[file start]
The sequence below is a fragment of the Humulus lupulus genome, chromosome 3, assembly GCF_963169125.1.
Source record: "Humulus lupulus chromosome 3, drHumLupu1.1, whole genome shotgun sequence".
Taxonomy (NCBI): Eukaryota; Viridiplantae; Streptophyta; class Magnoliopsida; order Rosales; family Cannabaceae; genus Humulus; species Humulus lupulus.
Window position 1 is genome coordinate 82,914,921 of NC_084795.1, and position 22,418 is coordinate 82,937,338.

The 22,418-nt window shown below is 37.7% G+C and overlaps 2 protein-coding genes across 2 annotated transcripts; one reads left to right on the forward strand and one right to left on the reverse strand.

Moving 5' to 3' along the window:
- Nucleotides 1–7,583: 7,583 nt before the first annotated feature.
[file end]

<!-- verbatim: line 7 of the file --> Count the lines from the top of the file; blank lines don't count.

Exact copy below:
- Nucleotides 1–7,583: 7,583 nt before the first annotated feature.